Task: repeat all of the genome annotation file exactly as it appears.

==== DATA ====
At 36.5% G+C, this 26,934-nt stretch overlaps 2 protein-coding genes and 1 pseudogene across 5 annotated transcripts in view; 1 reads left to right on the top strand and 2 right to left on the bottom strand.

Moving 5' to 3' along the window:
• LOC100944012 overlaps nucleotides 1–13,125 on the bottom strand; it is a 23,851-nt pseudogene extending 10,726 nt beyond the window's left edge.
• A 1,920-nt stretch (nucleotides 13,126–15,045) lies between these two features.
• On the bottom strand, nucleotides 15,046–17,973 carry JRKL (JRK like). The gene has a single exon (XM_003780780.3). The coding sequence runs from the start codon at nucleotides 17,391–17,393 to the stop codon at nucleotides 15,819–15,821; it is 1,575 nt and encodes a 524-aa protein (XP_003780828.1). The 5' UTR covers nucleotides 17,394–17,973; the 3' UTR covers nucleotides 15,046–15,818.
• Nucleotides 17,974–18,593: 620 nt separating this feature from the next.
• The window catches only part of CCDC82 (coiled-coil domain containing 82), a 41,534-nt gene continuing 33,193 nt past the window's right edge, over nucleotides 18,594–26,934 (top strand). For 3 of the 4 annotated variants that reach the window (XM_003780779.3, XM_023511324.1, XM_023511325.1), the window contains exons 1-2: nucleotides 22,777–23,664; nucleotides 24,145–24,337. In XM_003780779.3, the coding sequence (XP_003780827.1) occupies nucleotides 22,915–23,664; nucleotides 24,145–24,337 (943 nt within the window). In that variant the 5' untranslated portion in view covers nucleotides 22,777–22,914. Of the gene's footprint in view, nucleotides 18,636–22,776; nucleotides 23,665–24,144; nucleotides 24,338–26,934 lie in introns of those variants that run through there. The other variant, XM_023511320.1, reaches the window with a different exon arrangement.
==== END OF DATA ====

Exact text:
At 36.5% G+C, this 26,934-nt stretch overlaps 2 protein-coding genes and 1 pseudogene across 5 annotated transcripts in view; 1 reads left to right on the top strand and 2 right to left on the bottom strand.

Moving 5' to 3' along the window:
• LOC100944012 overlaps nucleotides 1–13,125 on the bottom strand; it is a 23,851-nt pseudogene extending 10,726 nt beyond the window's left edge.
• A 1,920-nt stretch (nucleotides 13,126–15,045) lies between these two features.
• On the bottom strand, nucleotides 15,046–17,973 carry JRKL (JRK like). The gene has a single exon (XM_003780780.3). The coding sequence runs from the start codon at nucleotides 17,391–17,393 to the stop codon at nucleotides 15,819–15,821; it is 1,575 nt and encodes a 524-aa protein (XP_003780828.1). The 5' UTR covers nucleotides 17,394–17,973; the 3' UTR covers nucleotides 15,046–15,818.
• Nucleotides 17,974–18,593: 620 nt separating this feature from the next.
• The window catches only part of CCDC82 (coiled-coil domain containing 82), a 41,534-nt gene continuing 33,193 nt past the window's right edge, over nucleotides 18,594–26,934 (top strand). For 3 of the 4 annotated variants that reach the window (XM_003780779.3, XM_023511324.1, XM_023511325.1), the window contains exons 1-2: nucleotides 22,777–23,664; nucleotides 24,145–24,337. In XM_003780779.3, the coding sequence (XP_003780827.1) occupies nucleotides 22,915–23,664; nucleotides 24,145–24,337 (943 nt within the window). In that variant the 5' untranslated portion in view covers nucleotides 22,777–22,914. Of the gene's footprint in view, nucleotides 18,636–22,776; nucleotides 23,665–24,144; nucleotides 24,338–26,934 lie in introns of those variants that run through there. The other variant, XM_023511320.1, reaches the window with a different exon arrangement.